Moving beyond graphene

Developing materials similar to graphene remains a challenge, but chemists are making progress, moving closer to smaller, faster electronics and photonics.

Graphene’s two-dimensional arrangement gives it extraordinary properties, including extreme strength and high electron conductivity.

Graphene is a carbon material derived from graphite, the same material found in pencils, but it is arranged in a one- atom-thin honeycomb lattice. Graphene’s two-dimensional arrangement gives it extraordinary properties, including extreme strength and high electron conductivity.

However, the tight lattice lacks a bandgap—the space between electron energy levels or bands—which is essential for controlling the flow of electrons in electronic devices. Scientists have been hunting for alternative materials that have a bandgap and a graphene-like structure. So far, they have made progress with mixtures of materials, but have not yet found a pure nanomaterial, which is considered ideal for ultra-thin, high-performance electronics, according to a review published in the journal Science and Technology of Advanced Materials.

Much focus has been on graphene quantum dots, which are small segments of graphene, 10 nm to 100 nm carbon hexagons across and less than 30 atomic sheets thick. To make the dots behave more like 2D graphene, research teams have added other molecules to change the structure and function of the material.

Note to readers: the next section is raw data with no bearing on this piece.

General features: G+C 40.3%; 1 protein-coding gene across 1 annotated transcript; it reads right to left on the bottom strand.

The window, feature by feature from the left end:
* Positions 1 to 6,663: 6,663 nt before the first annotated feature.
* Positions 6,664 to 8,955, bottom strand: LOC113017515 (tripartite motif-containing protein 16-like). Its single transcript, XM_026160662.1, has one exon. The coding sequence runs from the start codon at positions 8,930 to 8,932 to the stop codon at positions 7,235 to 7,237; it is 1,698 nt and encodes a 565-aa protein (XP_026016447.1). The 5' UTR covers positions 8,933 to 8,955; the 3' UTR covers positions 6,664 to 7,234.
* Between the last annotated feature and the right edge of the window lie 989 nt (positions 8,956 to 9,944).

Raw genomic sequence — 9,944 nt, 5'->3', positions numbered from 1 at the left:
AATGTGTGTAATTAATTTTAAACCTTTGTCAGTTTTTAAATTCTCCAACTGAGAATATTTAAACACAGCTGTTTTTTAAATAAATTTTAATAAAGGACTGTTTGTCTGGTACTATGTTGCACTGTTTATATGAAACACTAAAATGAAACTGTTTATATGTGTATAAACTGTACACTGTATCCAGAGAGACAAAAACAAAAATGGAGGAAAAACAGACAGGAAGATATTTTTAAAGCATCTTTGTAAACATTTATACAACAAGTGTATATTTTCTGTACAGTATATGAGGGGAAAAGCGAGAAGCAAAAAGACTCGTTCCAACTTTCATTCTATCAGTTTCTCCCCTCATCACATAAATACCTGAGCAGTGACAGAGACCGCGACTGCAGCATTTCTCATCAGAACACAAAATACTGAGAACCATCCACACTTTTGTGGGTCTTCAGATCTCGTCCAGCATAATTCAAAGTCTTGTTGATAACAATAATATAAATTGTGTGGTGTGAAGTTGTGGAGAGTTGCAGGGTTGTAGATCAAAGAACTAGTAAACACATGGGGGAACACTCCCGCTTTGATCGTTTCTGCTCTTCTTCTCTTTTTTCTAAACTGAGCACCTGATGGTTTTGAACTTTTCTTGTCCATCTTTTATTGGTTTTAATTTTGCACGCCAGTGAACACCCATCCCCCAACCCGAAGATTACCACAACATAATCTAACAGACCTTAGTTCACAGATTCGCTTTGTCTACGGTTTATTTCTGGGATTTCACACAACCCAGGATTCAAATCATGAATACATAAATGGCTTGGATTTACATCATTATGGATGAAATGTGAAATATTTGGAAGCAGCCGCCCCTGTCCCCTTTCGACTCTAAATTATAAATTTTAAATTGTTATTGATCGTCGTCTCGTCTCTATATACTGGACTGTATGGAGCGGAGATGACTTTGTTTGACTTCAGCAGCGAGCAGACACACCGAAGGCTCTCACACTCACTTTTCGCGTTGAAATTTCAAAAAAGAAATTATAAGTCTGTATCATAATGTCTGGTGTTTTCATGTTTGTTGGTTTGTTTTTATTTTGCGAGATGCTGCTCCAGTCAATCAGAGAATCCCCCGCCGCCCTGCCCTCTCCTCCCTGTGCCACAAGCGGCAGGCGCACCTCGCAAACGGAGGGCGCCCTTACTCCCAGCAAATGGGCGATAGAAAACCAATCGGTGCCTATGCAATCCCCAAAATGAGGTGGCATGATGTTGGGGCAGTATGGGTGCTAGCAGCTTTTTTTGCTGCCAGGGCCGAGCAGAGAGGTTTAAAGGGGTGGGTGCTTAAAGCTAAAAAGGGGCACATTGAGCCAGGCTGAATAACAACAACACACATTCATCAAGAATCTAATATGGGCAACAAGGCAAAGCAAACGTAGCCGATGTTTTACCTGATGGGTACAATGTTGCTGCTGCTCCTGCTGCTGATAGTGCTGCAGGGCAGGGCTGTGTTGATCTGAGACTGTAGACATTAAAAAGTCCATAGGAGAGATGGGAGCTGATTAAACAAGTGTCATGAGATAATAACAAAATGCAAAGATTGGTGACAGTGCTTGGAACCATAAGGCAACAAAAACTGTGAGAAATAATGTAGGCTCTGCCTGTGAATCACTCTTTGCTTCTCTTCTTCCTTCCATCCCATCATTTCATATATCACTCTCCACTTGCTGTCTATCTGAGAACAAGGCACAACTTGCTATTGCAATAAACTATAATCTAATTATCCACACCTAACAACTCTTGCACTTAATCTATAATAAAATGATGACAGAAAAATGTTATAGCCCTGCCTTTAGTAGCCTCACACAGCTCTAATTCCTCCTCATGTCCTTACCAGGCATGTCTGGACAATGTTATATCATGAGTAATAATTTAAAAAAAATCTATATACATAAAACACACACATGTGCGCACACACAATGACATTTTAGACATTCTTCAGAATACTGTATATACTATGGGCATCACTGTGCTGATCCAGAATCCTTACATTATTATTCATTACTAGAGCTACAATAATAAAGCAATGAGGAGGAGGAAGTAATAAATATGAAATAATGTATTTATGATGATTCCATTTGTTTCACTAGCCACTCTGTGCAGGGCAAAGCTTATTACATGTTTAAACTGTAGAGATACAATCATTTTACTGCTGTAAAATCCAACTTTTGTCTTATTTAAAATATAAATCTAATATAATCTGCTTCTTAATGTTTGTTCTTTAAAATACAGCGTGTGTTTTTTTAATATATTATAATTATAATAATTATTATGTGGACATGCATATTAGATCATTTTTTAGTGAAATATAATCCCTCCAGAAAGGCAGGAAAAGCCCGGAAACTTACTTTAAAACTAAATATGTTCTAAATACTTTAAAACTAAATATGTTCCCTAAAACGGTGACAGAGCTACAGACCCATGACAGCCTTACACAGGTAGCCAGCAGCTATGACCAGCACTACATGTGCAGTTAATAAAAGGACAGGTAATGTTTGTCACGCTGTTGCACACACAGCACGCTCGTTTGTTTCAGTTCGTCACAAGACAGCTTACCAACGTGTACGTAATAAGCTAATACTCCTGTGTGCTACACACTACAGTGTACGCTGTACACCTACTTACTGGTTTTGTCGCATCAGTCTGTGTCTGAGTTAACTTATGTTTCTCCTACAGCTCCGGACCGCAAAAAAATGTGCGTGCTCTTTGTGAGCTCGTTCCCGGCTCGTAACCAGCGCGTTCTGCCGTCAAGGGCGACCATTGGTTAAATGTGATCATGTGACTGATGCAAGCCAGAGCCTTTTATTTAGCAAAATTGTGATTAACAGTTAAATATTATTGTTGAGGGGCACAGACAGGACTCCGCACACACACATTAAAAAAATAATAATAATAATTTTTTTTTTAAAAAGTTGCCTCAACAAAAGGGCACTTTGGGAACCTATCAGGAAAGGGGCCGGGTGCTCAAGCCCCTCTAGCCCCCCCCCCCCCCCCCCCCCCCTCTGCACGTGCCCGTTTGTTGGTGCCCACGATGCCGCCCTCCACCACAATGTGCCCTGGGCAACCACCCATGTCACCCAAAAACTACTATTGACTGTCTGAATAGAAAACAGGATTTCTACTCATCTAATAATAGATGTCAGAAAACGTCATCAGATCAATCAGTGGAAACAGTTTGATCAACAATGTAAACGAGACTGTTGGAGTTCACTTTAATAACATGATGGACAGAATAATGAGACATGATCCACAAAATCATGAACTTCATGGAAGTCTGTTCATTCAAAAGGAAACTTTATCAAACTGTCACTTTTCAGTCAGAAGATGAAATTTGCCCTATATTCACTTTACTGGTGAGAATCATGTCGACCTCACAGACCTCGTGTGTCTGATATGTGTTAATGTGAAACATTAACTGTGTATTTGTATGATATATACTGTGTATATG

For example, one team attached molecular groups containing nitrogen to graphene quantum dots. They found that different molecular combinations altered the electronic structure of the quantum dot in unique ways. This shifted the colour of light produced by the material when exposed to electricity, which is useful for light emitting diodes (LEDs) and photodetectors, which convert light into electrical current. Several teams have built and tested photodetectors using graphene quantum dots with success. The material has also been shown to improve the performance of dye-sensitized solar cells.

Researchers are also investigating silicon and germanium analogues of graphene, called silicene and germanene, and their respective hydrogenated forms, silicane and germanane. They are testing how different preparation methods and structures, such as multiple layers and added molecules, affect performance for potential electronic or photonic devices.

While silicene and germanene have not yet been prepared without added molecules, the modified materials strongly resemble the predicted 2D materials. Understanding the properties of the modified materials is a “good starting point” for developing future nanomaterials, according to the paper’s authors.

Ultimately, the reviewers, led by Hideyuki Nakano of Toyota Central R&D Labs in Japan, are optimistic that electronic devices and energy storage materials could be developed using these materials in the near future.

For further information, contact:
Dr Hideyuki Nakano | E-mail: [email protected]
Toyota Central R&D Labs Japan

Mikiko Tanifuji | E-mail: [email protected]
Science and Technology of Advanced Materials
National Institute for Materials Science (NIMS)